No battle rap event in recent years is complete without a vascular hit of controversy. That metaphor was crafted in the wake of the latest Cadalack Ron uproar, but it can apply to any fight, Eurgh-directed spitting incident, lines gone awry (thinking again of Cadalack’s Zimmerman bar) or snatched Crip bandanas. Drama follows the form around like a hound. Keep in mind: all of these vague references to the already-well-documented moments above are from the last twelve months.
It’s only apt then, in the shadow of these recent controversies, that Dizaster, on home turf, waited until the end of his headline BOLA 5 word-fight against Math Hoffa, and without hesitation unleashed a barrage of punches that continued long after his opponent had left a vertical stance. Various crowd members stepped in to both add punches and break it up. Barriers were scattered and equipment was damaged in the process.
Last month marked (out) the three-year anniversary of my foray into the battle rap medium. My debut was against one sharply dressed English teacher named Mark Grist back in April 2011. I did it as a platform from which to interview Eurgh for my English Language university dissertation on battle rap (available here in its full glory) and to find out more about a culture by which I was utterly fascinated. Part of me wanted to prove myself as well – I’d only really presented myself/been seen as a joke in the Brighton hip-hop scene up to that point, and I suppose I just wanted to see if I actually was one, on my own terms. I ended up learning way more than I expected.
Here are my ten clearest memories, in no particular order:
After a dry February that produced few quality battles, March has reaffirmed our faith in battle rap. URL ended its drought by finally dropping Cortez vs JJDD and will be back to weekly releases now that their Ultimate Freestyle Friday competition has started airing on BET. KOTD has been dropping their Blackout 4 videos weekly on the main channel and have been quick to release footage from Vancity’s Gastown event. Don’t Flop has released only U.K. vs U.K. matchups this month, and hasn’t made much noise with North American fans outside of a solid battle between Unanymous and Olde English. UW hasn’t made a peep about an official release of their High Stakes footage, but whatever, everybody already watched the PPV or a bootleg of it.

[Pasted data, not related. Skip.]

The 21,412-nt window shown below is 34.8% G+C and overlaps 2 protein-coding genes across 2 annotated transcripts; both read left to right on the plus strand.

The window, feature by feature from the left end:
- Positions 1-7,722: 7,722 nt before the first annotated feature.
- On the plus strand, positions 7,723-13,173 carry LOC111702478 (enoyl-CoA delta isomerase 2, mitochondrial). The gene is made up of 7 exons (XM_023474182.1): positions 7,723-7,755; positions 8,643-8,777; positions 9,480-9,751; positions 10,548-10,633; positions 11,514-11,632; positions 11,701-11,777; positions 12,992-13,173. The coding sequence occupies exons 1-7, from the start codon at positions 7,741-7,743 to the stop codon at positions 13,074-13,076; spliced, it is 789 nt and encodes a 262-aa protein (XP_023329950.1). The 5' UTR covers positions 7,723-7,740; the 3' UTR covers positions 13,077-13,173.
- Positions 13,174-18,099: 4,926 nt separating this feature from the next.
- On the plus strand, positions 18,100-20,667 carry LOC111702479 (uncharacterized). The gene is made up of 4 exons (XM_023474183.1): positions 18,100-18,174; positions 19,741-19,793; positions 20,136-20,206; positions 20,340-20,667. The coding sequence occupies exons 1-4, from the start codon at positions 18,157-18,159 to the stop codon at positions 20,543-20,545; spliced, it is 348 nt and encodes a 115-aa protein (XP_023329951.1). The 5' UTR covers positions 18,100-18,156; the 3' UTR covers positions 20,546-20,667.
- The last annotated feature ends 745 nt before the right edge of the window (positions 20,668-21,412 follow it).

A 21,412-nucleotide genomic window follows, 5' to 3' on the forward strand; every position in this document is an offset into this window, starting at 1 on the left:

Even with all that going on, four of the five battles we’re highlighting below come from smaller leagues. Don’t sleep.
One of the hairiest, oddest faces to emerge from the West Coast in recent years, Joe Cutter has elbowed his way into the battle rap community’s awareness with a wonderfully weird battle against Tiger Ty and a killer Ground Zero clash against Reverse Live. Adam “Mos Prob” Felman caught up with him - not to find out anything about him, but just to see what he would answer.
You might know Mos Prob as a former Don’t Flop rapper (who made our Best of 2013 list) or maybe as half of “that battle rap engagement couple” with his American MC fiancé Rapunsell. What you might not realize about Adam “Mos Prob” Felman is that he’s also a massively entertaining writer. One that you’ll be reading a lot more from now that he’s the newest staff writer for T.O. Battle Blog.
Don’t Flop has had an incredible year. They continued to develop a strong stable of domestic rappers able to compete with international opponents, and built a massive fanbase. Twice they hit mainstream media coverage, first with the Probposal (currently at 1.6 million views and counting) and again with Micky Worthless bodybagging pop idol James Arthur’s career.
They’ve hosted stacks of international battles, featuring some of the biggest names in battle rap, including Math Hoffa, Conceited, Real Deal, The Saurus, Daylyt and about a dozen more. But as you’ll see from our list, most of the best battles came from U.K. on U.K. matchups.
High-visibility disagreements between Eurgh and a variety of North American MCs clouded the league’s shine and left fans wondering if they’d ever see some of their favourites in Don’t Flop again. Still, it could be the impetus to draw fresh international faces in 2014.